applied over to a soft coating due to thermal compatible.
expansion and contraction Fig. 4: Test patch with poor adhesion
soft coatings. Even two coat-
Although they may stick together well, the hard coating is ings of the same generic type made by different manufac-
inflexible while the soft coating is not. Therefore, move- turers may not be compatible. It is always good practice
ment of the soft coating under stresses such as thermal ex- when applying a coating system to use only products from
pansion and contraction will cause the hard coating to one manufacturer and use products that they recommend.
crack. So placing an alkyd over an asphaltic coating, for ex- In many specifications it will be mandatory. Continued

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Fig. 5: Test patch application

Coating Materials
Existing Coatings
The general rules presented above
hold true when a coating system has
started to deteriorate and is going to
be spot-cleaned and overcoated. One
of the main concerns is that the exact
coating materials, particularly the top-
coat, may not be completely known.
Also, the affects of ageing introduce
another variable in achieving a suc-
cessful coatings project. Perhaps only
the generic classification of the top-
coat may be known. If it is not known,
a coatings laboratory can analyse a
sample and identify the generic coat-
ing type. But even with this informa-
tion, differences in manufacturers for-
mulations and the current condition of
the existing coating will affect compat-
It is always recommended, when
considering overcoating, that a patch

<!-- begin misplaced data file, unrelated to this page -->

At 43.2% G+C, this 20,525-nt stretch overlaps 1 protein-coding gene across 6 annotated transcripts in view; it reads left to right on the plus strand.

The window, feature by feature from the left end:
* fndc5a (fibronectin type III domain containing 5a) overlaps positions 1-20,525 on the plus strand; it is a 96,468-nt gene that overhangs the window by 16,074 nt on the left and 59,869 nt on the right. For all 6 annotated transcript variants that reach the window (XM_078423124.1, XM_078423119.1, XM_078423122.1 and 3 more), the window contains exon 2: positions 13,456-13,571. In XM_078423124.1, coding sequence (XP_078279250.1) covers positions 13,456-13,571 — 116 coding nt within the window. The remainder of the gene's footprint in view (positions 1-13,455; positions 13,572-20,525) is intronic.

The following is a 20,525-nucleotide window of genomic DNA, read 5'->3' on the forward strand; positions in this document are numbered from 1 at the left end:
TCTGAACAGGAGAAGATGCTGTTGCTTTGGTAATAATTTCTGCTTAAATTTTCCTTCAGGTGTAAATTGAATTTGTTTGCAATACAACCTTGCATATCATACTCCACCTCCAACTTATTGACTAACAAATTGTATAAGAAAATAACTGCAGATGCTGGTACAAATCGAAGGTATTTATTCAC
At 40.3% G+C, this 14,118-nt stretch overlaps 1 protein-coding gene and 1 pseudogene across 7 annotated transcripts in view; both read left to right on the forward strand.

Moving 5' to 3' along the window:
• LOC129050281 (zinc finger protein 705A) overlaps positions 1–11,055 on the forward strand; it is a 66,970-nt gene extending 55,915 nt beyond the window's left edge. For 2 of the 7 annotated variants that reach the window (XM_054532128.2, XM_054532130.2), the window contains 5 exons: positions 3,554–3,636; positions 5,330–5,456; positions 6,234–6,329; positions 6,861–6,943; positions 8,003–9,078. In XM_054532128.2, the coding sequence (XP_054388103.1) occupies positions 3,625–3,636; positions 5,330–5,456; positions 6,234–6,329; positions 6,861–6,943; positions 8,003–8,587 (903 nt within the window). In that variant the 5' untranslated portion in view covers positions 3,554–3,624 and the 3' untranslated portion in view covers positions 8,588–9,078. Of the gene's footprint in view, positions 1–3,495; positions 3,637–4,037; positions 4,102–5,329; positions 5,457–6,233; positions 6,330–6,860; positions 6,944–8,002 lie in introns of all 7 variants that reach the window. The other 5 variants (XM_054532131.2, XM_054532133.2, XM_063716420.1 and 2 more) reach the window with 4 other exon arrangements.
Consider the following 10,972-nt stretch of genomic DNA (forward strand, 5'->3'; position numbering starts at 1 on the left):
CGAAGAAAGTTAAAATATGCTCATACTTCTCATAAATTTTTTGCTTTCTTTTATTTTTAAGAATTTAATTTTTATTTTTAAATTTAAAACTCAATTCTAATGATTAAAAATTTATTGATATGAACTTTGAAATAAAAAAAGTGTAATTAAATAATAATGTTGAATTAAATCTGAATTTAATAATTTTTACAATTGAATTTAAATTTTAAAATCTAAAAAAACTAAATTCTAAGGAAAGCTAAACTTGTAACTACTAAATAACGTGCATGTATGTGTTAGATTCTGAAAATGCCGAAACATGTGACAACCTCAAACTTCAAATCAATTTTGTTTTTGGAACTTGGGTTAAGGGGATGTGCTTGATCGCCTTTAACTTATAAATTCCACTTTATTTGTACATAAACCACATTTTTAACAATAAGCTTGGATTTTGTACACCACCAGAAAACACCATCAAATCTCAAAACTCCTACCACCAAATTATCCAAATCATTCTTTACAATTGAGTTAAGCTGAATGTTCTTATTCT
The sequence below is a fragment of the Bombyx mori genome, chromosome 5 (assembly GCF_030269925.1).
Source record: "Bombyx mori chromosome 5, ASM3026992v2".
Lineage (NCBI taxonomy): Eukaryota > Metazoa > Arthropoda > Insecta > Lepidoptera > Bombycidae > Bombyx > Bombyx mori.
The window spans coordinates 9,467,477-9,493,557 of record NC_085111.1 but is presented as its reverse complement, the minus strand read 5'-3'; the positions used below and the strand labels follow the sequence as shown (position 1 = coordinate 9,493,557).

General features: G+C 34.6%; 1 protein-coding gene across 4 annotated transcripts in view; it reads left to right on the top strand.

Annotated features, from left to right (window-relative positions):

Fig. 6: Measuring wet film thickness
test be performed to assess compati- on a test patch
bility (Fig. 4). ASTM D5064, Standard
Practice for Conducting a Patch Test to At least three test patch areas are
Assess Coating Compatibility, de- recommended. Each test patch should
scribes how to perform this test (Figs. be as large as possible. The minimum
5 and 6). You should select test loca- recommended size is 1 sq m (10 sq ft).
tions that properly characterise the Clean the surface with the method
structure to be coated. Consider shel- that will be used when the structure
tered vs. unsheltered areas, sun side will be repainted. Then, apply the test
vs. shade side, and horizontal vs. ver- coating at the recommended thick-
tical surfaces, etc. Continued

38 JPCL November 2002 PCE


ness. The preferred application (50 F). Be on the conservative

method for the coating should side in determining the amount
be the same application method of time, i.e., use night-time tem-
planned for when the work is peratures because they do not
performed. Sometimes this is not vary as much as temperatures
practical, such as when spray during the day. Examine the en-
application will be used but tire surface of the test patch for
spray equipment is not readily wrinkling, blistering, mudcrack-
available when the test patch is ing, checking, cracking, peeling,
applied. In this case, it may be lifting, or disbondment. Then,
necessary to use brush or roller perform a tape or knife adhesion
application, although this may test. (See the January 2001 ATB.)
cause some error. Inspect the A short-term evaluation will only
test patch for proper thickness, indicate if there is gross incom-
runs, sags, skips, and holidays, patibility between the existing
and correct them. Apply a new coating and the overcoat system.
test patch if defects cannot be Fig. 7: Adhesion test on patch after a winters exposure In the long-term evaluation, the
corrected. test patch is allowed to remain in
The test patches should then be allowed to cure. Either a place as long as possible, spanning seasonal weather
short-term or long-term evaluation should be performed. A changes. The test should span the worst weather season, i.e.,
long-term evaluation is more reliable. In the short-term eval- winter in cooler climates and summer in warmer climates
uation, the coating is allowed to cure for a minimum of 7 (Fig. 7). The evaluation technique for the long-term test
days at 32 C (90 F), 10 days at 21 C (70 F) or 14 days at 10 C patches is similar to that used for the short-term patch test.

40 JPCL November 2002 PCE


Fig. 8: Paint coming off mill scale surface Fig. 9: Peeling coating from concrete surface where
concrete hardener had not been removed

The advantages of the long-term evaluation are that the over- Different forms of zinc coatings are used for the corro-